Many parents struggle with what parenting looks like with adult children. The truth is you are more of a coach than a parent at that point in their lives. To be successful, it is critical to stay connected with your adult child. That success is measured by your intentional and focused communication with them. Set regular check-in’s and let them know that you are rooting for them and want to see them succeed when they launch out again. Cultivating your relationship in this way will pay numerous dividends. It manages expectations, builds trust between you, and empowers your child to succeed.

Having a member of the “Boomerang Generation” come to live with you shouldn’t be filled with financial fear or seen as a failure to launch for your child. If handled proactively, it’s filled with opportunity.

(1) Pew Research Center analysis of 1964, 1981, 1990, 2000, and 2016 Current Population Survey, Annual Social and Economic Supplements.
(2) Vespa, Jonathan, “The Changing Economics and Demographics of Young Adulthood: 1975-2016”, U.S. Census Bureau, April 2017.
 (3) Lewin, Tamar, “Some Parents, Shouldering Student Loans, Fall on Tough Times”, New York Times, 2012.
(4) Dettling, Lisa J. And Hsu, Joanne W., Federal Reserve Board, “Returning to the Nest: Debt and Parental Co-residence among Young Adults.”

Sharon Allen’s article published by Financial Advisor Magazine

Financial Advisor Magazine, a national publication serving the advisory community, published an article written by Sharon Allen on understanding the squeeze a sandwich generation woman experiences and how advisors can help. Check out the full article here http://swmi.co/fa-sangen. To read her full white paper “Caught in the Middle: How Does the Sandwich Generation Woman Not Get Squeezed?”, see the Resources section of our website here.

Sandwich Generation Woman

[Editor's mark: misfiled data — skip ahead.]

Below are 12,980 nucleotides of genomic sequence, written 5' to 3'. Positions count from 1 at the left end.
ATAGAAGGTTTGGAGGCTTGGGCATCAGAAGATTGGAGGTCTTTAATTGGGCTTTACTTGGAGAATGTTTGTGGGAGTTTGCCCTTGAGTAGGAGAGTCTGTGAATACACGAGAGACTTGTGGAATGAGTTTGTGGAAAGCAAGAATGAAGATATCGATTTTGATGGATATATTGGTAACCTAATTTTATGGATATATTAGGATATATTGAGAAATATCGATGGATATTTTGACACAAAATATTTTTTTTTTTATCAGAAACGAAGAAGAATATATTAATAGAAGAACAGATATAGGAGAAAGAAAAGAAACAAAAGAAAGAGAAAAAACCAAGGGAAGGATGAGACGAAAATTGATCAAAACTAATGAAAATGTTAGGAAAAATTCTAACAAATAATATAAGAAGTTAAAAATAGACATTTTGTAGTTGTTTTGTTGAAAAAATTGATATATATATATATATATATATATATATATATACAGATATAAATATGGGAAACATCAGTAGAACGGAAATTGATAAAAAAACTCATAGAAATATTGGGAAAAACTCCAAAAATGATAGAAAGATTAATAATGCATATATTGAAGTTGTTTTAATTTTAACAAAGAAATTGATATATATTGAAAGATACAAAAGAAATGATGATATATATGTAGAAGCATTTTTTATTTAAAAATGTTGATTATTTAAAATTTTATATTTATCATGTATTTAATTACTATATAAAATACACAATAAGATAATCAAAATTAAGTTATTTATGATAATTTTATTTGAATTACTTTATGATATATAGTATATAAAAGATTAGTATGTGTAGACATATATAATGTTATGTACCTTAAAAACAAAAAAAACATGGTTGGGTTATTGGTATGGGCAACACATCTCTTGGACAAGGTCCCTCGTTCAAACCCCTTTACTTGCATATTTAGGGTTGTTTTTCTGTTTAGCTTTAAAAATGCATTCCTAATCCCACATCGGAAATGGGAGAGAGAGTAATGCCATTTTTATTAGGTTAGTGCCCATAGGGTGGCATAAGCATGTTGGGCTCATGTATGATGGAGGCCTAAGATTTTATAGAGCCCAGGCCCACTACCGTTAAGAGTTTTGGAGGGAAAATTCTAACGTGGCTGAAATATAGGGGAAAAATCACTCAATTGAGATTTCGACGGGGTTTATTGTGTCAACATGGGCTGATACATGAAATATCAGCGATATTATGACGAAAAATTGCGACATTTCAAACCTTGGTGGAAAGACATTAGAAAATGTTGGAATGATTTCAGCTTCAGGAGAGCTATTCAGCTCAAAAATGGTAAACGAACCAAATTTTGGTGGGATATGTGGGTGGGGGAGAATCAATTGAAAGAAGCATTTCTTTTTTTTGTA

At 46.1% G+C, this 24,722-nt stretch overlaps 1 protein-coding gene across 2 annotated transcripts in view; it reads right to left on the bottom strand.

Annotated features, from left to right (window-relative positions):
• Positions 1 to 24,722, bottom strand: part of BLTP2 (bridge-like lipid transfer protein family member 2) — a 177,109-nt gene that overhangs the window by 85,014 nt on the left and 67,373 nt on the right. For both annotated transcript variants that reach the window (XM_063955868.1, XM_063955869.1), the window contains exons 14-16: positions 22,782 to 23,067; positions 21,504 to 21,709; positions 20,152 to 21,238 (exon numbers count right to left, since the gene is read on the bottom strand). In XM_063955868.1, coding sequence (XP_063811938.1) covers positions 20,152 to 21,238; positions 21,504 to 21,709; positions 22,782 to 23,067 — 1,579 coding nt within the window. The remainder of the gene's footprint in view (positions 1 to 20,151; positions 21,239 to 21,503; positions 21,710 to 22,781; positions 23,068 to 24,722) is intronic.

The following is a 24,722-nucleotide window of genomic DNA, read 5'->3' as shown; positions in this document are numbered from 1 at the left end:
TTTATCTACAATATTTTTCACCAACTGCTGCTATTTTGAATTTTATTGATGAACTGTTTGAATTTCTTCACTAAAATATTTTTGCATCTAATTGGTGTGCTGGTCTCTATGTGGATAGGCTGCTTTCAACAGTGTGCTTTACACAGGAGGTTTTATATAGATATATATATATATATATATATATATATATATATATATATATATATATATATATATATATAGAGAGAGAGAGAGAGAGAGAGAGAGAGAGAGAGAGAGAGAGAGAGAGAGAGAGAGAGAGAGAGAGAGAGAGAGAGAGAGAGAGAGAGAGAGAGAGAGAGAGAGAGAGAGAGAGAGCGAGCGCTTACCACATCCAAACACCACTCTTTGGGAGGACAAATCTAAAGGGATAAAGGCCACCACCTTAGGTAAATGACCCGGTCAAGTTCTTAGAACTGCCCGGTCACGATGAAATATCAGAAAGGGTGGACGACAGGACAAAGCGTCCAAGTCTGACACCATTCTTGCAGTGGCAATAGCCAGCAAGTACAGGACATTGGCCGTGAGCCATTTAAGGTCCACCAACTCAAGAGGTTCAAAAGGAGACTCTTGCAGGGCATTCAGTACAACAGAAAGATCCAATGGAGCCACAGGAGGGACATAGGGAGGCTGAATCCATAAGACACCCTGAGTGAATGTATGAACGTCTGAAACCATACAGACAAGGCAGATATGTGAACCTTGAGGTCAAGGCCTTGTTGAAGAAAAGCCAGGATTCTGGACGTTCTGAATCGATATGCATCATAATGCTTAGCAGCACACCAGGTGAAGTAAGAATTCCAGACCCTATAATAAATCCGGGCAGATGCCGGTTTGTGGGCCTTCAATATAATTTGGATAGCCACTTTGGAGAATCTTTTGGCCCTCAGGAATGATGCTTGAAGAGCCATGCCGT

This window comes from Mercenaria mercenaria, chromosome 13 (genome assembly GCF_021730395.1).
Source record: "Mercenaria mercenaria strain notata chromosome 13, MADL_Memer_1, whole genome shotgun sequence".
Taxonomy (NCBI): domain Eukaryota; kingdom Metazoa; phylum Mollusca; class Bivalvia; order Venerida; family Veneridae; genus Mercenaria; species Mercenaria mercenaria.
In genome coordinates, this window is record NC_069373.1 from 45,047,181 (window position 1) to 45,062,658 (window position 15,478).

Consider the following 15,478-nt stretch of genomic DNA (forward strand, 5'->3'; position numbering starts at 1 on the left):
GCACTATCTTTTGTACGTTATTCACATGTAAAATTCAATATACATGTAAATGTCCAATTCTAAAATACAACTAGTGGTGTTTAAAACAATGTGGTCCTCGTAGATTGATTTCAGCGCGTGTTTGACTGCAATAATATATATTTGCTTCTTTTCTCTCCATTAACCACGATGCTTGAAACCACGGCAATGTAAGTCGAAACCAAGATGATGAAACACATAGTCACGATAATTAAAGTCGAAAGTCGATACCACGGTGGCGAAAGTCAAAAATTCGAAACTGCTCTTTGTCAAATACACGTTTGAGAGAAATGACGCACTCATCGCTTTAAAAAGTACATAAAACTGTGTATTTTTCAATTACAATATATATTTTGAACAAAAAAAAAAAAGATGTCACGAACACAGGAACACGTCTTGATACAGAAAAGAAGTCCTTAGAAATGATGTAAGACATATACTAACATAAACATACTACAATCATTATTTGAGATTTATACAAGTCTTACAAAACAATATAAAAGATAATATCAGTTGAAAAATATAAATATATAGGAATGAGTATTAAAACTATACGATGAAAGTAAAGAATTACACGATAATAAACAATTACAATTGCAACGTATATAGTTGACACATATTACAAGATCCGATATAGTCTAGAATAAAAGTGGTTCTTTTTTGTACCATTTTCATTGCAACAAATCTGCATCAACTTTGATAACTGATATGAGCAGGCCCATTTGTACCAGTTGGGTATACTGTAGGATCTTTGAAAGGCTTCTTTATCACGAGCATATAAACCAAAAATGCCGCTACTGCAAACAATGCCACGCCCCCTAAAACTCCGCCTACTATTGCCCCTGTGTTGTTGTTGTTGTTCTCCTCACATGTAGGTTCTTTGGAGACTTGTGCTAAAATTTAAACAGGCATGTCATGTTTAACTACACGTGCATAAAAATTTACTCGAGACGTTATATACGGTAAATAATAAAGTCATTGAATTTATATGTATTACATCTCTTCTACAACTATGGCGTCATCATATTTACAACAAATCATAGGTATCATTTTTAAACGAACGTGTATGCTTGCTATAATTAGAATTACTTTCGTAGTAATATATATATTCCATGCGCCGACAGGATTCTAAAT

Sandwich Generation Woman

Allen Addresses Advisers on Working with Breadwinner Women

This May Sharon Allen spoke at the national Financial Advisor Invest in Women conference in Dallas, Texas. She facilitated a panel of experts as well as shared her own expertise regarding the concerns and needs of Breadwinner Women in our society. Drawing from the national research from the Family Wealth Advisor’s Council, of which Sharon is a member, she focused on the resulting data highlighting the challenges and opportunities financial advisors need to be aware of when serving women investors. “I was honored to be asked to be a part of the conversation around this very important topic,” says Allen. “Despite a growing awareness of differences in the needs of women, our research shows that the financial services industry still needs to do a much better job in truly partnering with women investors.”

Sharon Allen, CFP(R), CTFA is the Co-Founder and President of Sterling Wealth Management, a fee-only wealth management firm. She has an exceptionally collaborative approach in working with her clients, and has a particular interest in the challenges facing women of wealth. Sharon has co-authored a paper on the Sandwich Generation Woman titled Caught In the Middle: How Does the Sandwich Generation Woman Not Get Squeezed?.